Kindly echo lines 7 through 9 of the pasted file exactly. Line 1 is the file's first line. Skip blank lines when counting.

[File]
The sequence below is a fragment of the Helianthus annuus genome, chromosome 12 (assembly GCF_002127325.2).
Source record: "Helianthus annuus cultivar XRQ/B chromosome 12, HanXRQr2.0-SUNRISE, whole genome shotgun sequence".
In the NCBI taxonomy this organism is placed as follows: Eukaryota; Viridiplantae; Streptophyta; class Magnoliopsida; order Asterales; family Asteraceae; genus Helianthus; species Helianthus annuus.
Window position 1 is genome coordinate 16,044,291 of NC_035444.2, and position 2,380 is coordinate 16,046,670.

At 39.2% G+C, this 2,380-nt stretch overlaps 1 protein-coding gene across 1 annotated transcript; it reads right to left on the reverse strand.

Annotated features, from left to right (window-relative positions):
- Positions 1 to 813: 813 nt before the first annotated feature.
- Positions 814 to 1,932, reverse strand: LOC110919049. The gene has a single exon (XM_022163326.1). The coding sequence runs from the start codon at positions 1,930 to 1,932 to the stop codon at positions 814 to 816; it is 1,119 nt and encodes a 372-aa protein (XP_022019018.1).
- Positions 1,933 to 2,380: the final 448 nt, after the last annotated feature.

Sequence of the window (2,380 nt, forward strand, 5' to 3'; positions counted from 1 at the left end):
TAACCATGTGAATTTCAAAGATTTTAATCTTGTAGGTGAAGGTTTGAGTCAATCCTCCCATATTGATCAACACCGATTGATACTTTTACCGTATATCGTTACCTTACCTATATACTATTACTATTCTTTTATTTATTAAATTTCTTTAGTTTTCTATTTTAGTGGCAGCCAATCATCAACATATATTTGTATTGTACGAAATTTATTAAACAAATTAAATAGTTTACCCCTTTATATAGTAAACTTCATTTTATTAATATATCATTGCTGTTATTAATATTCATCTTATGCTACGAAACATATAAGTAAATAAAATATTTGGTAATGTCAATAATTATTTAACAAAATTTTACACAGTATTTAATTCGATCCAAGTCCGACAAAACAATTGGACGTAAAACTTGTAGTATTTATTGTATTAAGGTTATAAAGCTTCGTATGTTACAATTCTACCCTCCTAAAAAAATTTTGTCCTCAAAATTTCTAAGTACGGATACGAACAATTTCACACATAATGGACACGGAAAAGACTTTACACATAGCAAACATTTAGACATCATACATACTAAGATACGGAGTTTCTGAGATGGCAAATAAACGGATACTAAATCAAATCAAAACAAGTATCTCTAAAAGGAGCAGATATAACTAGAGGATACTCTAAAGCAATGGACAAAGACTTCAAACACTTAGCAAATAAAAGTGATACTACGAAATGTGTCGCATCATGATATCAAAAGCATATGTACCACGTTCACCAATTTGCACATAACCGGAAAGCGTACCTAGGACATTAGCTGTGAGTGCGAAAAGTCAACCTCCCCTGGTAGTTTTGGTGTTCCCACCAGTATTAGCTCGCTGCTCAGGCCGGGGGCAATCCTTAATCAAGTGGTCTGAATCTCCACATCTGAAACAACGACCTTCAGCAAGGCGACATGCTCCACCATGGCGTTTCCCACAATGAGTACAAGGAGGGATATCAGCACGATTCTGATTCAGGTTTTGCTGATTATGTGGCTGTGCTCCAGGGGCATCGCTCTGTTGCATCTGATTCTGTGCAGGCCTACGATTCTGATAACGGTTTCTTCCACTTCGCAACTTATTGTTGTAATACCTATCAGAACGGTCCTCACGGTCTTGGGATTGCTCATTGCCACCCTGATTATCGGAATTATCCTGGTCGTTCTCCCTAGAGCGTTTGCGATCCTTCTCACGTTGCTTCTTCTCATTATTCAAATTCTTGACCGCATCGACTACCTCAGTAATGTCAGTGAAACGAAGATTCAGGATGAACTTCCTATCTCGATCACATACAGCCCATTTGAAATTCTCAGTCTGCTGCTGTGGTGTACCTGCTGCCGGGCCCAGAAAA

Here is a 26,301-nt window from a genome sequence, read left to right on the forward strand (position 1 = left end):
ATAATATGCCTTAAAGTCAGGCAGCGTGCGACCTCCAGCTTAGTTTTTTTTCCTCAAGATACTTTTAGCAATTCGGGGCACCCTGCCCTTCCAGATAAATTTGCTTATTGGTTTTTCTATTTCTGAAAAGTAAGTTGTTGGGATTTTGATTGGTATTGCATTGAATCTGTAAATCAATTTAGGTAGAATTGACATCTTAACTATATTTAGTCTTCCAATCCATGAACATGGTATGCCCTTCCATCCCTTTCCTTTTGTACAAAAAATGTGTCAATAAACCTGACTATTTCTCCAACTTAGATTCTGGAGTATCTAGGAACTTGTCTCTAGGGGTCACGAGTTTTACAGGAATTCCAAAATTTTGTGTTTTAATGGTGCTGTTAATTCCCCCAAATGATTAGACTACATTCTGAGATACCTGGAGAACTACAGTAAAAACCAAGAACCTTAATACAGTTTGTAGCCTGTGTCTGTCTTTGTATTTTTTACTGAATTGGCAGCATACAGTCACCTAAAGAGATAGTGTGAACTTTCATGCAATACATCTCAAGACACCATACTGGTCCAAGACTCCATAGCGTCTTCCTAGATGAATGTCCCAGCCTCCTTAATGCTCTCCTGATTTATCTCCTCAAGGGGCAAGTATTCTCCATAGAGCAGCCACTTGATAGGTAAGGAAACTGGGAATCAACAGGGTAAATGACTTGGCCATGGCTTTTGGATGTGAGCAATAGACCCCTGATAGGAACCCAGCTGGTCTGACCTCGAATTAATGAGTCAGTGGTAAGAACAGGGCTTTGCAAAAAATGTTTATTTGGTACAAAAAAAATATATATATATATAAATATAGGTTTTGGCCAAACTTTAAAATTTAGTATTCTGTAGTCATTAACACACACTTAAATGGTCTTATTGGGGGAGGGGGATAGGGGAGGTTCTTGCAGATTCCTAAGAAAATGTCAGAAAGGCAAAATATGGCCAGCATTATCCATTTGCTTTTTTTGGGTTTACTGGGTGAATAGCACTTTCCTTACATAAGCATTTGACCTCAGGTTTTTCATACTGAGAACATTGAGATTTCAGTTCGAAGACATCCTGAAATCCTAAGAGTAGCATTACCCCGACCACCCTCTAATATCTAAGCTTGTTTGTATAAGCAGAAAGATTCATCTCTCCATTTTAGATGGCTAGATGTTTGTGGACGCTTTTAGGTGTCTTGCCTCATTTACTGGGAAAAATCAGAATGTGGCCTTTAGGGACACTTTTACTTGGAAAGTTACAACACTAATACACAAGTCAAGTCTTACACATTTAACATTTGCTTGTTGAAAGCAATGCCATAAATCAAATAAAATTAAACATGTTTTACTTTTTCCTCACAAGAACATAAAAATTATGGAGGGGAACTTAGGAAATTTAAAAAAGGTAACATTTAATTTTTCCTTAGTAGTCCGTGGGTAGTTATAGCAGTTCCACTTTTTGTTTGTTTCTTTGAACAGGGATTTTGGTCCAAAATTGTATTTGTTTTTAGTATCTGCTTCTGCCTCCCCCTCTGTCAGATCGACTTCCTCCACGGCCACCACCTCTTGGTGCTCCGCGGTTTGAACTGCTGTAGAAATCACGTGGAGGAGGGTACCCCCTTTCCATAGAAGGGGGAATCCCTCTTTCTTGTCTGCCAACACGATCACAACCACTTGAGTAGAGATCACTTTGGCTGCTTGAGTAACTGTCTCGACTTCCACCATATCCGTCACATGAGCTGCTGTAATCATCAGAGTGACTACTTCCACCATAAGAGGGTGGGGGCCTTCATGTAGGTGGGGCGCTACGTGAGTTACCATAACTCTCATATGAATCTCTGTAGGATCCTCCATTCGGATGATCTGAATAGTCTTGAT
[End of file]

- Positions 1 to 813: 813 nt before the first annotated feature.
- Positions 814 to 1,932, reverse strand: LOC110919049. The gene has a single exon (XM_022163326.1). The coding sequence runs from the start codon at positions 1,930 to 1,932 to the stop codon at positions 814 to 816; it is 1,119 nt and encodes a 372-aa protein (XP_022019018.1).
- Positions 1,933 to 2,380: the final 448 nt, after the last annotated feature.